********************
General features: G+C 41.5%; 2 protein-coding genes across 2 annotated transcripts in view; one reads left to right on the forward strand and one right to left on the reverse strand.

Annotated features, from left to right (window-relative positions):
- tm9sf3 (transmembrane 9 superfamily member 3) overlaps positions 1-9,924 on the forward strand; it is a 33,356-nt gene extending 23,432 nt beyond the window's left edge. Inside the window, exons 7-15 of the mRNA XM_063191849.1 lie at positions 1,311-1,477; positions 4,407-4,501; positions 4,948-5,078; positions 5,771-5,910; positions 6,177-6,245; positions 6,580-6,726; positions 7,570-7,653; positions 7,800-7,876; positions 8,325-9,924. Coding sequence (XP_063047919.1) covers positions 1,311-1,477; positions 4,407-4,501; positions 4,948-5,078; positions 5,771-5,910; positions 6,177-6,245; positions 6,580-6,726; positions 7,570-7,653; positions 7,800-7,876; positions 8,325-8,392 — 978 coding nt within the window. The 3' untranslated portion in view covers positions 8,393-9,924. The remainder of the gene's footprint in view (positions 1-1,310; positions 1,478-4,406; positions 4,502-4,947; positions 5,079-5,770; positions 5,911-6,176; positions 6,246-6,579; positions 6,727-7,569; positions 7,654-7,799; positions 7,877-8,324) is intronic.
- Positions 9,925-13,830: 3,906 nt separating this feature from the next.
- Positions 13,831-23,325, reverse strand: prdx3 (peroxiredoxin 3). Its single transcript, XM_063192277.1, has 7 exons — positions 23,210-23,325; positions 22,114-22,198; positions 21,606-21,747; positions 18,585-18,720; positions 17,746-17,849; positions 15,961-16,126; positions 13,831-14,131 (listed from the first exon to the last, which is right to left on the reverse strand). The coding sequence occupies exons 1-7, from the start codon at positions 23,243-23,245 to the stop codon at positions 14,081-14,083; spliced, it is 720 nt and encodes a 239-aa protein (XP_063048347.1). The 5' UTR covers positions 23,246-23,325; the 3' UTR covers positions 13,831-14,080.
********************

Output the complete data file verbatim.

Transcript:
General features: G+C 41.5%; 2 protein-coding genes across 2 annotated transcripts in view; one reads left to right on the forward strand and one right to left on the reverse strand.

Annotated features, from left to right (window-relative positions):
- tm9sf3 (transmembrane 9 superfamily member 3) overlaps positions 1-9,924 on the forward strand; it is a 33,356-nt gene extending 23,432 nt beyond the window's left edge. Inside the window, exons 7-15 of the mRNA XM_063191849.1 lie at positions 1,311-1,477; positions 4,407-4,501; positions 4,948-5,078; positions 5,771-5,910; positions 6,177-6,245; positions 6,580-6,726; positions 7,570-7,653; positions 7,800-7,876; positions 8,325-9,924. Coding sequence (XP_063047919.1) covers positions 1,311-1,477; positions 4,407-4,501; positions 4,948-5,078; positions 5,771-5,910; positions 6,177-6,245; positions 6,580-6,726; positions 7,570-7,653; positions 7,800-7,876; positions 8,325-8,392 — 978 coding nt within the window. The 3' untranslated portion in view covers positions 8,393-9,924. The remainder of the gene's footprint in view (positions 1-1,310; positions 1,478-4,406; positions 4,502-4,947; positions 5,079-5,770; positions 5,911-6,176; positions 6,246-6,579; positions 6,727-7,569; positions 7,654-7,799; positions 7,877-8,324) is intronic.
- Positions 9,925-13,830: 3,906 nt separating this feature from the next.
- Positions 13,831-23,325, reverse strand: prdx3 (peroxiredoxin 3). Its single transcript, XM_063192277.1, has 7 exons — positions 23,210-23,325; positions 22,114-22,198; positions 21,606-21,747; positions 18,585-18,720; positions 17,746-17,849; positions 15,961-16,126; positions 13,831-14,131 (listed from the first exon to the last, which is right to left on the reverse strand). The coding sequence occupies exons 1-7, from the start codon at positions 23,243-23,245 to the stop codon at positions 14,081-14,083; spliced, it is 720 nt and encodes a 239-aa protein (XP_063048347.1). The 5' UTR covers positions 23,246-23,325; the 3' UTR covers positions 13,831-14,080.